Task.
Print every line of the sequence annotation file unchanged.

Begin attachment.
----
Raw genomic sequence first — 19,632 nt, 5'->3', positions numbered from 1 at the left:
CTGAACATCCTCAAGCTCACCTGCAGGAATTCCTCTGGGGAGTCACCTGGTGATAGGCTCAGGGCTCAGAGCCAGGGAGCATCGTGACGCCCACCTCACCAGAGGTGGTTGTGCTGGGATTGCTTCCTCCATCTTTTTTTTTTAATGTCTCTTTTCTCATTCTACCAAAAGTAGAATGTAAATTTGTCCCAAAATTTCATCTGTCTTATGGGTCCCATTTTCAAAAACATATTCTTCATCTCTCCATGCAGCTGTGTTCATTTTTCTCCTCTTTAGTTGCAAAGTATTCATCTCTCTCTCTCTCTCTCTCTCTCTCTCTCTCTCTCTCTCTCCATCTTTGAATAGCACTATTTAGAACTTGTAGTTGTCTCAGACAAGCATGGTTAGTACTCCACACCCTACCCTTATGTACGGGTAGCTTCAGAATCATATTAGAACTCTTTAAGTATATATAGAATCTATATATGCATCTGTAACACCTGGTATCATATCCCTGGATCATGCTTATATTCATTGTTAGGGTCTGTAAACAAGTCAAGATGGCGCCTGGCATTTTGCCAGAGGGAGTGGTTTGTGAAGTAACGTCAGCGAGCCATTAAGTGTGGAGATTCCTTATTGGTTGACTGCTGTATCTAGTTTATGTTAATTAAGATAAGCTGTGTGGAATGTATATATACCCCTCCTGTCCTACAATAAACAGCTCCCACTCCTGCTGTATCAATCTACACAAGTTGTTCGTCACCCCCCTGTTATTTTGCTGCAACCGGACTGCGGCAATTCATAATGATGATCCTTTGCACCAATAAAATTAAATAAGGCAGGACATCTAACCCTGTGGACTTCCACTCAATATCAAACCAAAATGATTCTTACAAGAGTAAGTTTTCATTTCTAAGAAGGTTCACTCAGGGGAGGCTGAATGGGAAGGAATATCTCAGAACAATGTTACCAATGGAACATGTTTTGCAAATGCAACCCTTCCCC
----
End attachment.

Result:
Raw genomic sequence first — 19,632 nt, 5'->3', positions numbered from 1 at the left:
CTGAACATCCTCAAGCTCACCTGCAGGAATTCCTCTGGGGAGTCACCTGGTGATAGGCTCAGGGCTCAGAGCCAGGGAGCATCGTGACGCCCACCTCACCAGAGGTGGTTGTGCTGGGATTGCTTCCTCCATCTTTTTTTTTTAATGTCTCTTTTCTCATTCTACCAAAAGTAGAATGTAAATTTGTCCCAAAATTTCATCTGTCTTATGGGTCCCATTTTCAAAAACATATTCTTCATCTCTCCATGCAGCTGTGTTCATTTTTCTCCTCTTTAGTTGCAAAGTATTCATCTCTCTCTCTCTCTCTCTCTCTCTCTCTCTCTCTCTCTCTCCATCTTTGAATAGCACTATTTAGAACTTGTAGTTGTCTCAGACAAGCATGGTTAGTACTCCACACCCTACCCTTATGTACGGGTAGCTTCAGAATCATATTAGAACTCTTTAAGTATATATAGAATCTATATATGCATCTGTAACACCTGGTATCATATCCCTGGATCATGCTTATATTCATTGTTAGGGTCTGTAAACAAGTCAAGATGGCGCCTGGCATTTTGCCAGAGGGAGTGGTTTGTGAAGTAACGTCAGCGAGCCATTAAGTGTGGAGATTCCTTATTGGTTGACTGCTGTATCTAGTTTATGTTAATTAAGATAAGCTGTGTGGAATGTATATATACCCCTCCTGTCCTACAATAAACAGCTCCCACTCCTGCTGTATCAATCTACACAAGTTGTTCGTCACCCCCCTGTTATTTTGCTGCAACCGGACTGCGGCAATTCATAATGATGATCCTTTGCACCAATAAAATTAAATAAGGCAGGACATCTAACCCTGTGGACTTCCACTCAATATCAAACCAAAATGATTCTTACAAGAGTAAGTTTTCATTTCTAAGAAGGTTCACTCAGGGGAGGCTGAATGGGAAGGAATATCTCAGAACAATGTTACCAATGGAACATGTTTTGCAAATGCAACCCTTCCCC